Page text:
In the moment – the power of a symbol

Sufferers from anxiety know that the condition can be debilitating. I was in that state some years ago; thankfully I’ve now recovered. In the recovery, I learned a number of mental habits that help me to avoid recurrences; living ‘in the moment’ is one of them; hypnosis for relaxation is another. I recently came across another influence, namely the power of symbols.

Miyajima cherry blossom 170425

I’ve recently returned from a holiday in Japan. I’ll start this post by confirming what a wonderful holiday it was. It was full of interest, full of beauty, full of emotion. My wife Daphne and I really enjoyed it.

It was a big, important holiday; we cashed in savings to be able to afford it. I was looking forward to it eagerly – but I was also apprehensive, because I am prone to anxiety attacks. They are sometimes very unpleasant, and they’re triggered by stress…

Travel – especially long haul flights – can be stressful. A different culture – and Japanese culture is pretty different from European culture! – can be stressful. Visiting a place where you don’t understand the language can be stressful – and although English is taught to all children in Japan, it’s not widely spoken, and only the most important signs are in English as well as Japanese.

And yet I have returned feeling tranquil, and the feeling has endured. This was sufficiently unexpected that I have tried hard to understand it. I wouldn’t say that I’ve reached any definite conclusions, but here are some of the thoughts.

Before going to Japan, I recognised that I might suffer from anxiety, and I accepted the possibility. I find that acceptance is a big deal. It goes at least halfway towards dealing with anxiety symptoms. I must make a very clear distinction at this point. To accept the possibility that something might happen, is definitely not the same as expecting it to happen. It’s the exact opposite of worrying about something. It’s realising that something may happen, and saying “Yes, I understand that, I accept the possibility. I don’t have to worry about it.”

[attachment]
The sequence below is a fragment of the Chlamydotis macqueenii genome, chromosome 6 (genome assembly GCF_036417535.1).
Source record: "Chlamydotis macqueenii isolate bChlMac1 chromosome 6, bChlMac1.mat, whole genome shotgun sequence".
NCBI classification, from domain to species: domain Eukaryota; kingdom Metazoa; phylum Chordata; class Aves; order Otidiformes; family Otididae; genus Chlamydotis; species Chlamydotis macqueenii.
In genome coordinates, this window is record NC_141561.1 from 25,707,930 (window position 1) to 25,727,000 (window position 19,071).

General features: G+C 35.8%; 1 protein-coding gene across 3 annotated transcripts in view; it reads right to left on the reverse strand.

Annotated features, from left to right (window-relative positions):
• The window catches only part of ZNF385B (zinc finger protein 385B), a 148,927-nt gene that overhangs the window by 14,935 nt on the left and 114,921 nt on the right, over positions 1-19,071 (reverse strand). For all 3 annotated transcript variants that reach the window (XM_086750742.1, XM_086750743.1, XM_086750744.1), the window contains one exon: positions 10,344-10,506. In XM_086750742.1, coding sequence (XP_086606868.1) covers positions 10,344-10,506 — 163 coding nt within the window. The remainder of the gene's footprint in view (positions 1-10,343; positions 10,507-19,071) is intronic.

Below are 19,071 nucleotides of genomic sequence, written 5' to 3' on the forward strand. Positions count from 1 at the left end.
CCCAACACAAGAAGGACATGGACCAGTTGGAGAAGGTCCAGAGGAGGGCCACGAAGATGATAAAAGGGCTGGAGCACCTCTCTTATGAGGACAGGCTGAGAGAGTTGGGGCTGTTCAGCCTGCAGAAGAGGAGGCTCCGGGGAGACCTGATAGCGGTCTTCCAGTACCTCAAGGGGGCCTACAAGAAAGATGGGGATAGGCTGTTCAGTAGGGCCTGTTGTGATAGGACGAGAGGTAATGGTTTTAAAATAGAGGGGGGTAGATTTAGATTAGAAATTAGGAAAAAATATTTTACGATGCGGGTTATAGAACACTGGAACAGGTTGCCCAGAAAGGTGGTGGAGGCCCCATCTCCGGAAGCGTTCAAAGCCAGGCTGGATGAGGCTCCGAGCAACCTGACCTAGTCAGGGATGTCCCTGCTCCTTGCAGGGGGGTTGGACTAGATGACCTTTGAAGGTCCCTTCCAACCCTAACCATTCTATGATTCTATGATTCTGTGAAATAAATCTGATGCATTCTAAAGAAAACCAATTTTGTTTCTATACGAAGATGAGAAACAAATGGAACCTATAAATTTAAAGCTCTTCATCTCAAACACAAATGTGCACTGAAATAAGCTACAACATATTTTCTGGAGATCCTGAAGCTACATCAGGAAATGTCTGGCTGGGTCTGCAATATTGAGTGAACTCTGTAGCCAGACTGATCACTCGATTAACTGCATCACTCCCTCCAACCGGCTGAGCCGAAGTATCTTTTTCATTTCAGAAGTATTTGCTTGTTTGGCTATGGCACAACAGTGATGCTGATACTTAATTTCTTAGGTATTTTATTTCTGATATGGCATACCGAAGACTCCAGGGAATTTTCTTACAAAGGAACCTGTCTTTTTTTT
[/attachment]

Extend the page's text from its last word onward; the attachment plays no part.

So I considered in advance what might happen.

The anxiety would be very unpleasant. Could I get through an attack without going home? Yes. Could I get through two attacks without going home? Er, yes, probably. What about repeated attacks? It would spoil the holiday but I’d survive.

What about a worst-case scenario? The worst case would be that I would have repeated anxiety attacks that would leave me feeling so vulnerable that we would have to return home before the end of the tour. It would be a great shame to lose the holiday. It would cost a lot of extra money to change flights for an early return.

I consciously accepted that this could happen, and used my usual hypnotic relaxation regime to put aside any worrying about it.

I’m sure it helped. But I’m equally sure that it’s not the whole story.

Could the tranquillity have arisen as a result of having succeeded in surviving the stress of the holiday? I took on the challenge of a visit that in prospect I found quite intimidating, and came through it unscathed. Was I just feeling relief?

Well, I suppose it’s possible. But the tranquillity seems such an active feeling. I’m a slightly different woman from the one who set off to Japan. I would have expected relief to be a reactive feeling, and to dissipate quickly.

One of the features of the holiday was that we visited some important Buddhist temples, and Shinto shrines. Buddhism is based on the Four Noble Truths, and the Noble Eight-fold Path, and includes a recognition that human suffering is unavoidable. It also teaches, among many other things, that true happiness can be attained despite human suffering, by relinquishing useless craving and by living in the moment. Surrounded as we were by pilgrims, it seems possible that some of their piety ‘rubbed off’ on me, so to speak.

Beyond any of these possible explanations, though, my emotions tell me that the answer may lie in the symbol of cherry blossom. It was the ‘Cherry Blossom Tour’ that we took, and there were several occasions when the symbolism of the blossom overwhelmed me emotionally. The blossom is beautiful – and transient. But the symbolism goes far beyond the recurrence of beauty in the world despite personal tragedy. I can’t explain it; I had to experience it.

I suspect that Japan has given me a most valuable gift. I’m so glad we took the holiday!

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